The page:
The conjunction "and" is so universal and ubiquitous that languages in which it is more than one letter tend to shorten it (English &, German u., both having existed for centuries if I'm not mistaken). Why go against the trend with kaj (complete with its atypical diphthong and consonant onset), which got inevitably shortened to a separately unpronouncable k, when it could have been

  • i (from Polish, Russian, or, phonetically, Spanish)
  • a (from Czech, Slovak)
  • e (from Italian or phonetically from French)
  • et (from Latin)
  • u (from the German shortcut)

without any such need? I know it comes from Ancient Greek, but are there any sources on why that was chosen over all the more familiar sounds?

  • 2
    Note that the German 'u' is only ever used as an abbreviation in written language, as und can be pronounced just as easily. Dec 6, 2016 at 9:30
  • @OliverMason All right, I don't know as much about German but in English one often finds it easier to say an' instead of and, as in rock'n'roll. So in that language there seems to be space for making not only the written form but the pronunciation as well shorter.
    – La Vo-o
    Dec 8, 2016 at 1:02
  • I think the difference is that it's a consonant /n/ in English, and a vowel /U/ in German: in the latter you pretty much have to add a glottal stop before pronouncing the next word, whereas in English the /n/ can just glide straight into the next word. But, as I said, it is widely used in written abbreviations. Dec 8, 2016 at 9:27

1 Answer 1


Notice that -i, -a, -e, and -u are all grammatical endings in Esperanto - and -et- is a suffix. Kaj (from Greek και) was chosen because it is not a verb ending, and is clearly pronounced, making a clear distinction between phrases and words.

Zamenhof wrote about this in one of his Lingvaj Respondoj.

  • The first sentence does not prevent pri, da, je, or plu from existing independently, though. Or do you mean that they would be likely to blend with the preceding word without a consonant barrier?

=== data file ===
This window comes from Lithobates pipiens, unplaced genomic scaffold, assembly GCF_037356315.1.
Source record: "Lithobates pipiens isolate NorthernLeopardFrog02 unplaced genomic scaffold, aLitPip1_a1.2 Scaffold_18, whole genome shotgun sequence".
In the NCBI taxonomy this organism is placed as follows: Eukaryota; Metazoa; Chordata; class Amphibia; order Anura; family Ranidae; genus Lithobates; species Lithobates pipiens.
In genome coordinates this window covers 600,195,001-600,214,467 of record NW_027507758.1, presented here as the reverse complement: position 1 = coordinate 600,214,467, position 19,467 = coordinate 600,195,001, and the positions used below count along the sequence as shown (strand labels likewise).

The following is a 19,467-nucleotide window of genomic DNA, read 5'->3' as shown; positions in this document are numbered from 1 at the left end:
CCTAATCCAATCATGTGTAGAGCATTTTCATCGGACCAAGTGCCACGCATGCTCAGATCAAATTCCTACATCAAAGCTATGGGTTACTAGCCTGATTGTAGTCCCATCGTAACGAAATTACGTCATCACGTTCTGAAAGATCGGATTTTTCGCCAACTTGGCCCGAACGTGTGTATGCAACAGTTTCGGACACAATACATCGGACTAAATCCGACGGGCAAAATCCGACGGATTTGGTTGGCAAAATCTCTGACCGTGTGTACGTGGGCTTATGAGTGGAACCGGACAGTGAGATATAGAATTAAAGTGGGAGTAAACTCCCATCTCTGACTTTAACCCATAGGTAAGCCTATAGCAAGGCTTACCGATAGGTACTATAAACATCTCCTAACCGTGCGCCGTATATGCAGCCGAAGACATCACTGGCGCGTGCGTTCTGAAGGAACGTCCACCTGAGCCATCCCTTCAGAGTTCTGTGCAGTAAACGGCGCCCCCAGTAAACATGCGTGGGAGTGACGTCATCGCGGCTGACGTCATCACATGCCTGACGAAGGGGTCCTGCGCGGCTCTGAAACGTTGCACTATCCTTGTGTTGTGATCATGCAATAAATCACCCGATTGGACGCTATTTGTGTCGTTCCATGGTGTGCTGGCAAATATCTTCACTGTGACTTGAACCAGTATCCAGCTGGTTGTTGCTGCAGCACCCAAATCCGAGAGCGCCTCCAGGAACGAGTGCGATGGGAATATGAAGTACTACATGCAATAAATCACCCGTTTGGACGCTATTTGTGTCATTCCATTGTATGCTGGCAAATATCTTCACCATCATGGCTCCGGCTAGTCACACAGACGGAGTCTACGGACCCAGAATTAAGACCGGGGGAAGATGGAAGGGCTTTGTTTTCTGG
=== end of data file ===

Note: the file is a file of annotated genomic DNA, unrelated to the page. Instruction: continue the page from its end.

– La Vo-o
    Dec 6, 2016 at 10:38
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    It would kind of clash. Suppose kaj were i, then the following sentence becomes horrible: Li kaj ili ŝatas ferii kaj imiti.Mi i ili ŝatas ferii i imiti.. If kaj = u: Luu kaj uzu la domon.Luu u uzu la domon.. There are similar examples for the other single-letter alternatives. Dec 6, 2016 at 11:47
  • @LaVo - I don't understand your comment. pri, da, je and plu are not grammatical endings. They are prepositions/adverbs with a single meaning. Dec 6, 2016 at 13:38
  • My comment was that they would not be interpreted as such if they were separate words, that e.g. i makes a word infinitive only if it is used as a postfix.
    – La Vo-o
    Dec 6, 2016 at 15:07
  • 1
    In Spanish for example by having 'y' meaning 'and' adds an extra phonetic rule to remember in the language, if the following word starts by 'i' or 'y' ... then 'y' becomes 'e' to avoid phonetic repetion. OMG. Dec 6, 2016 at 17:43

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